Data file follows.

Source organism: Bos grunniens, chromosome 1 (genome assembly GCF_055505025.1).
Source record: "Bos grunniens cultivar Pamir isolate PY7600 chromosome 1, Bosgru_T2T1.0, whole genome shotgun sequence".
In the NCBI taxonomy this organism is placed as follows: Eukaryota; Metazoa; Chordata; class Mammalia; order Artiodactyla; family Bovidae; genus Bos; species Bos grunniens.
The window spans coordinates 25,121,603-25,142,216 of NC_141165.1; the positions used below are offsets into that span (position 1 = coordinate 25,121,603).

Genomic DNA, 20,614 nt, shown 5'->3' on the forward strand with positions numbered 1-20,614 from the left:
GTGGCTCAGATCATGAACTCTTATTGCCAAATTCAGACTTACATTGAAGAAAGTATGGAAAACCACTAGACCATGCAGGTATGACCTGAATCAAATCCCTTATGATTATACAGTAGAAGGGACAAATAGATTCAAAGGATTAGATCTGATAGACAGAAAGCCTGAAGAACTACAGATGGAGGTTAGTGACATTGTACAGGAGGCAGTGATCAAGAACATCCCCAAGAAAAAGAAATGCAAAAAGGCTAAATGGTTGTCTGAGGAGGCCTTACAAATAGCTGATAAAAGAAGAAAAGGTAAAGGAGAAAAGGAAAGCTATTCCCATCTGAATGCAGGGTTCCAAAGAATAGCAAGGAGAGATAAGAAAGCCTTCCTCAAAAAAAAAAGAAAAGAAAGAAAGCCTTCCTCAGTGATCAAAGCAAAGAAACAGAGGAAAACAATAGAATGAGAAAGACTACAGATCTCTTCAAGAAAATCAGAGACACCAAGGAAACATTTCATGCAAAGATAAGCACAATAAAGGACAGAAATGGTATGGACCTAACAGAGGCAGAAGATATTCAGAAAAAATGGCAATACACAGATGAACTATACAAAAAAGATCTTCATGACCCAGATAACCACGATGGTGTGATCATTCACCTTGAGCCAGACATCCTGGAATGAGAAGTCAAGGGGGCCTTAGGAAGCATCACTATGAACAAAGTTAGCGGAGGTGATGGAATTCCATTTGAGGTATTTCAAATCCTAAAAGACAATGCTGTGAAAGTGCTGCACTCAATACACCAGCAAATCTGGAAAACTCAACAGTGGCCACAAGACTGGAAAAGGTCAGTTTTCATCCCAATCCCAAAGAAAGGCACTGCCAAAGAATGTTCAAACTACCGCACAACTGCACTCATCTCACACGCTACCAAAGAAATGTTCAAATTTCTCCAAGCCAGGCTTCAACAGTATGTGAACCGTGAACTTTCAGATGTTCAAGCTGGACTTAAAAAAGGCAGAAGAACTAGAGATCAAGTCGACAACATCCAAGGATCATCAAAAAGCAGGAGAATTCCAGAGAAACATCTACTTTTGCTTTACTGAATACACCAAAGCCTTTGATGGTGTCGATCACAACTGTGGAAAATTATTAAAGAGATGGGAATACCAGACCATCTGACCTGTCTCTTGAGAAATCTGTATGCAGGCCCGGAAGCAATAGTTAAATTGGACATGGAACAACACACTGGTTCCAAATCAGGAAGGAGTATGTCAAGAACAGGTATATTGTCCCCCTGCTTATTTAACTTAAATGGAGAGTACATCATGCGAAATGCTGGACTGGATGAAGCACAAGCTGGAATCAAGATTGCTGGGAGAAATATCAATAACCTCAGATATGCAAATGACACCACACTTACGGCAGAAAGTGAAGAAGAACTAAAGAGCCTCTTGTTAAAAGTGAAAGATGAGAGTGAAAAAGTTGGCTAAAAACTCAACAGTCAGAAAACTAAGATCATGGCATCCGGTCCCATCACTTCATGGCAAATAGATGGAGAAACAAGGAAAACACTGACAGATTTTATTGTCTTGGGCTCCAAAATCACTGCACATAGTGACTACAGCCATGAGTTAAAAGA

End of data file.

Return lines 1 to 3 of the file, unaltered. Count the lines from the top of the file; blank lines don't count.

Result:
Source organism: Bos grunniens, chromosome 1 (genome assembly GCF_055505025.1).
Source record: "Bos grunniens cultivar Pamir isolate PY7600 chromosome 1, Bosgru_T2T1.0, whole genome shotgun sequence".
In the NCBI taxonomy this organism is placed as follows: Eukaryota; Metazoa; Chordata; class Mammalia; order Artiodactyla; family Bovidae; genus Bos; species Bos grunniens.